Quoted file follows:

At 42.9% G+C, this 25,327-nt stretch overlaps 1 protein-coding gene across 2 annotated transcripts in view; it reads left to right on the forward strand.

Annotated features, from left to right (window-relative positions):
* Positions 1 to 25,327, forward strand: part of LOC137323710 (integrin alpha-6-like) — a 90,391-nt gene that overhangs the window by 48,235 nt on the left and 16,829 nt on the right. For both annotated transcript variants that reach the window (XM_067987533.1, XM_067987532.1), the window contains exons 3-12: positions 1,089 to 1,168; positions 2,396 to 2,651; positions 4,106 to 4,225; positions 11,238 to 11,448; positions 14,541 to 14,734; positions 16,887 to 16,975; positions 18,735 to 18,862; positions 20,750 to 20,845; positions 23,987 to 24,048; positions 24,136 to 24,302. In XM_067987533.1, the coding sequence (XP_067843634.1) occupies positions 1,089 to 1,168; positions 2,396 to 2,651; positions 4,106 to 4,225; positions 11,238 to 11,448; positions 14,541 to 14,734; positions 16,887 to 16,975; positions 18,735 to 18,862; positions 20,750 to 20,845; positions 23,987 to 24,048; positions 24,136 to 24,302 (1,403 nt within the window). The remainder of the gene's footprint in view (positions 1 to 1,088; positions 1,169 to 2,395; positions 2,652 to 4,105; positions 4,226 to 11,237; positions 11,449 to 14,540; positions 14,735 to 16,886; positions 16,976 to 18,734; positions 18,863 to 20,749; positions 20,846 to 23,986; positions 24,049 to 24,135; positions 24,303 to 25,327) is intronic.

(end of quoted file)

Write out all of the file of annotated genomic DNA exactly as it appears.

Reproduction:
At 42.9% G+C, this 25,327-nt stretch overlaps 1 protein-coding gene across 2 annotated transcripts in view; it reads left to right on the forward strand.

Annotated features, from left to right (window-relative positions):
* Positions 1 to 25,327, forward strand: part of LOC137323710 (integrin alpha-6-like) — a 90,391-nt gene that overhangs the window by 48,235 nt on the left and 16,829 nt on the right. For both annotated transcript variants that reach the window (XM_067987533.1, XM_067987532.1), the window contains exons 3-12: positions 1,089 to 1,168; positions 2,396 to 2,651; positions 4,106 to 4,225; positions 11,238 to 11,448; positions 14,541 to 14,734; positions 16,887 to 16,975; positions 18,735 to 18,862; positions 20,750 to 20,845; positions 23,987 to 24,048; positions 24,136 to 24,302. In XM_067987533.1, the coding sequence (XP_067843634.1) occupies positions 1,089 to 1,168; positions 2,396 to 2,651; positions 4,106 to 4,225; positions 11,238 to 11,448; positions 14,541 to 14,734; positions 16,887 to 16,975; positions 18,735 to 18,862; positions 20,750 to 20,845; positions 23,987 to 24,048; positions 24,136 to 24,302 (1,403 nt within the window). The remainder of the gene's footprint in view (positions 1 to 1,088; positions 1,169 to 2,395; positions 2,652 to 4,105; positions 4,226 to 11,237; positions 11,449 to 14,540; positions 14,735 to 16,886; positions 16,976 to 18,734; positions 18,863 to 20,749; positions 20,846 to 23,986; positions 24,049 to 24,135; positions 24,303 to 25,327) is intronic.